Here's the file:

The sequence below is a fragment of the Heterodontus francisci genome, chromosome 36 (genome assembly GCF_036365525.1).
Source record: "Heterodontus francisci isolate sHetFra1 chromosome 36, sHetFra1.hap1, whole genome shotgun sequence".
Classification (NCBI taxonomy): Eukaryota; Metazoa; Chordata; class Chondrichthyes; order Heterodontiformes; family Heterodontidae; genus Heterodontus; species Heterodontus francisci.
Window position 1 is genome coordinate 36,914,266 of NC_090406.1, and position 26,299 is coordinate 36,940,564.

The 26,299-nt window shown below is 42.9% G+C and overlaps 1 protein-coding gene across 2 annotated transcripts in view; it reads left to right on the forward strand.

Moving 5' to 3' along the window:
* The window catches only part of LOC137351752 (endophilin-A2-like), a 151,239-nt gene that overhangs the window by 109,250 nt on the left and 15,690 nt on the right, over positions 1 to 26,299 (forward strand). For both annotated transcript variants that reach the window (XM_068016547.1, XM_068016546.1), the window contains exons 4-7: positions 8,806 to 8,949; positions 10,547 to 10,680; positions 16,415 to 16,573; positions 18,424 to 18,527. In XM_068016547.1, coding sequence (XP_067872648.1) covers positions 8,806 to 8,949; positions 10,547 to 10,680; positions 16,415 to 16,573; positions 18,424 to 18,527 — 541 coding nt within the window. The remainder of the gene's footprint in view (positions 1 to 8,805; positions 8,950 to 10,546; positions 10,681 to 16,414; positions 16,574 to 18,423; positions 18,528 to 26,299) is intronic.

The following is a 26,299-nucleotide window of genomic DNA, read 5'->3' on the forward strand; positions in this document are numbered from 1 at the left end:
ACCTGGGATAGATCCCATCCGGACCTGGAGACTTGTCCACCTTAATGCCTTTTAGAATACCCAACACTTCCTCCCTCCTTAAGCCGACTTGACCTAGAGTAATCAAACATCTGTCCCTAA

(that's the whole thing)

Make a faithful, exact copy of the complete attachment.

The sequence below is a fragment of the Heterodontus francisci genome, chromosome 36 (genome assembly GCF_036365525.1).
Source record: "Heterodontus francisci isolate sHetFra1 chromosome 36, sHetFra1.hap1, whole genome shotgun sequence".
Classification (NCBI taxonomy): Eukaryota; Metazoa; Chordata; class Chondrichthyes; order Heterodontiformes; family Heterodontidae; genus Heterodontus; species Heterodontus francisci.
Window position 1 is genome coordinate 36,914,266 of NC_090406.1, and position 26,299 is coordinate 36,940,564.

The 26,299-nt window shown below is 42.9% G+C and overlaps 1 protein-coding gene across 2 annotated transcripts in view; it reads left to right on the forward strand.

Moving 5' to 3' along the window:
* The window catches only part of LOC137351752 (endophilin-A2-like), a 151,239-nt gene that overhangs the window by 109,250 nt on the left and 15,690 nt on the right, over positions 1 to 26,299 (forward strand). For both annotated transcript variants that reach the window (XM_068016547.1, XM_068016546.1), the window contains exons 4-7: positions 8,806 to 8,949; positions 10,547 to 10,680; positions 16,415 to 16,573; positions 18,424 to 18,527. In XM_068016547.1, coding sequence (XP_067872648.1) covers positions 8,806 to 8,949; positions 10,547 to 10,680; positions 16,415 to 16,573; positions 18,424 to 18,527 — 541 coding nt within the window. The remainder of the gene's footprint in view (positions 1 to 8,805; positions 8,950 to 10,546; positions 10,681 to 16,414; positions 16,574 to 18,423; positions 18,528 to 26,299) is intronic.

The following is a 26,299-nucleotide window of genomic DNA, read 5'->3' on the forward strand; positions in this document are numbered from 1 at the left end:
ACCTGGGATAGATCCCATCCGGACCTGGAGACTTGTCCACCTTAATGCCTTTTAGAATACCCAACACTTCCTCCCTCCTTAAGCCGACTTGACCTAGAGTAATCAAACATCTGTCCCTAA